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Ok, I am starting this review off with a side note: I started taking notes and writing my thoughts down about 1/2 through the book, around chapter 14-15. The first part of the book I just couldn't get into and it was because of the two main characters. I didn't like the hero. He was too cold hearted, too emotionally distant, and somewhat insensitive to the heroine at times. The heroine wasn't emotionally strong enough for him. He definitely needed a woman with more of a backbone with a less genteel sort of manners. He at times brought to mind what real pirates might have been like, rather than the romantic figures we have created them to be. He just didn't seem to connect with her in the beginning.
The concept of a pirate doomed to be hanged, attracted to a woman and her to him in such a passionate way that they get married the day before his execution, and at the last minute his stay of execution is ordered and he is whisked quietly away to a merchantman ship to slave away his sentence sounds like it would make an entertaining and emotionally passionate story. The heroine, of course, is unaware, thinks he is dead and has mourned him for several years. He shows up after so many years and then (as a reader, I want one of several possible plot variations): 1. They have to relearn how to love each other and build a relationship while dealing with the scars of the past. 2. He has become a cold and scarred man and she needs to show him what love is, that she doesn't care about his scars-physical and/or emotional. 3. That they bicker and fight because they are such opposites and the marriage was such a rush/spur of the moment kind of thing that they have to fall in love and get to know each other all over again. Etc. Something like that. The route this one takes leaves the reader, or at least me because maybe I have this all wrong, thinking that they just don't match. He doesn't seem inclined to try and woo her, he just expects her to drop everything and come sail the seas with him. He doesn't seem to care about her emotional scars from having to mourn his death and to finally trying to move on (he comes back into her life after her engagement is announced). He also doesn't seem to care that much about her sexual desires, in the first (really second) time they come together after all of those years apart, he is sort of brutal and uncaring about her. She on the other hand, seems like she is completely fine with building a life based mainly on the good sex rather than trying to break his tough shell. She isn't really challenging him emotionally and seems to just go with things. This leads me to think that these characters are one dimensional and flat.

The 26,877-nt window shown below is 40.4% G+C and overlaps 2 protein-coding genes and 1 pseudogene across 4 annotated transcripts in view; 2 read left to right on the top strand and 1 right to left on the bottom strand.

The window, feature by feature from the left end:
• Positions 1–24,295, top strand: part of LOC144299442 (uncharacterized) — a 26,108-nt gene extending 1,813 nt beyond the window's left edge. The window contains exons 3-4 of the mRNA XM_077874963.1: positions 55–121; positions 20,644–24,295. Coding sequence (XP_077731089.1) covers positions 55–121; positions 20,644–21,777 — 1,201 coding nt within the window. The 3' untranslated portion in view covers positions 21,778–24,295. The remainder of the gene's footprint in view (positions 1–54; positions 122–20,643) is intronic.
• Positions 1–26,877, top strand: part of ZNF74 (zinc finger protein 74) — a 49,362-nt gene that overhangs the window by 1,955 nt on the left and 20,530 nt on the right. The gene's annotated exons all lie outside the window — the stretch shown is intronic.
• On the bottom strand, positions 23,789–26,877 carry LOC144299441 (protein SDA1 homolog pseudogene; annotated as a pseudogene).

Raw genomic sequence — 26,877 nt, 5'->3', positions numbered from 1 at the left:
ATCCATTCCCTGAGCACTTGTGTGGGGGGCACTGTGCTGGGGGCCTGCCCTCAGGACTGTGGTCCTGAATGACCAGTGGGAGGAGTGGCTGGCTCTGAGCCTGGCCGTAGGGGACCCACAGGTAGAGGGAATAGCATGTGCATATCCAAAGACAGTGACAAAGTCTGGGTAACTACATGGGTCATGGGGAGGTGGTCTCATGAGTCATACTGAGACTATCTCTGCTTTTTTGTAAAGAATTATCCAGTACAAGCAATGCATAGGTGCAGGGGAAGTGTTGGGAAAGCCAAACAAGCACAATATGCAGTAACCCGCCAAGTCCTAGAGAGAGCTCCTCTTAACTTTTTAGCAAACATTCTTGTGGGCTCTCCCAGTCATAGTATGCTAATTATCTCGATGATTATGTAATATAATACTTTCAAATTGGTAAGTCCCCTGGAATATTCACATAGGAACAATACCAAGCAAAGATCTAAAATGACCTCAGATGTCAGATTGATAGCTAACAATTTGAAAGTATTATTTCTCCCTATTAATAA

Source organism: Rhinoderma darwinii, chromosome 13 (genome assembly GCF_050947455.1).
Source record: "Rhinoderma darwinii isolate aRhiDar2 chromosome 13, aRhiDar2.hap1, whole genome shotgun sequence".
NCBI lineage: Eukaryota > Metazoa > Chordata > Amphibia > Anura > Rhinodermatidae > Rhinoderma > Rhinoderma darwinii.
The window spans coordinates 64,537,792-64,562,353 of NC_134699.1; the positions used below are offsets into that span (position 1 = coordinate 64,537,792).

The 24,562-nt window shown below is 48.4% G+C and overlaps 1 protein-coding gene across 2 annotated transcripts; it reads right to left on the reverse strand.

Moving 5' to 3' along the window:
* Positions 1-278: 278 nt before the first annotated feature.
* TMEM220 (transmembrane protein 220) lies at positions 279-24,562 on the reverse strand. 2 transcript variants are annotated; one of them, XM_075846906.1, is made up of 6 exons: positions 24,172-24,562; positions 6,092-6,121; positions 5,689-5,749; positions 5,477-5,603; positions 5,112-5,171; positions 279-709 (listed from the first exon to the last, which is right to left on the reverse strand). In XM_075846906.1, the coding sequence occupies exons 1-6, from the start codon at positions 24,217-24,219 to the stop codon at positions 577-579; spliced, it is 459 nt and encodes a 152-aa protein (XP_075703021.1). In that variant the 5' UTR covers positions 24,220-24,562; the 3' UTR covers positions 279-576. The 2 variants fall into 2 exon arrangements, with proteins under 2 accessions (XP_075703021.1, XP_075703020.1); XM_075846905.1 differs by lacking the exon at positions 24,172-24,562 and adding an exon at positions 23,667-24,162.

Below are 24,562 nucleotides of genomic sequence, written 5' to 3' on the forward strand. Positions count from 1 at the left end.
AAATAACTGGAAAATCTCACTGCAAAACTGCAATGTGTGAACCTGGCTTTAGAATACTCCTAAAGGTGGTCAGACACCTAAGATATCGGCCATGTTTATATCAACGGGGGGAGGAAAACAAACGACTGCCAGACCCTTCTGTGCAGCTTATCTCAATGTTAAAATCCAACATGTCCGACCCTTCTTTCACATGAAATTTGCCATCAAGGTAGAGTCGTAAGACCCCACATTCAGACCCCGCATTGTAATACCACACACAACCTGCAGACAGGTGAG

The second half of the book did get better, around chapter 16. The characters started to open up to each other and the story really picked up once her brother James catches up to them and they go off to the island where Christopher stashed his Mexican gold. (I am not going to give too much plot spoilers, you will have to read) There was one emotionally tense moment on the island and after that they both stopped being stubborn and distant and finally confessed their love and loyalty to each other. The ending was sweet; the siblings, James and Honoria, reconcile and Christopher's sister Manda and James' navigator, who we got to know since book one, Henderson, get together and have their own happy ending. The epilogue was perfect and a great way to tie the three books together.
The series as a whole was kind of average. I liked book 2, than 1, than 3. This series isn't as good as her Shifter Unbound series, but if you are looking for books with pirates, then I recommend you first read Sabrina Jeffries' book The Pirate Lord, then The Wicked Ways of Alexander Kidd by Paula Quinn, then The Captain of All Pleasures and The Price of Pleasure by Kresley Cole, then read this series. Book 1 and 2 are worth reading. Sorry this review got long.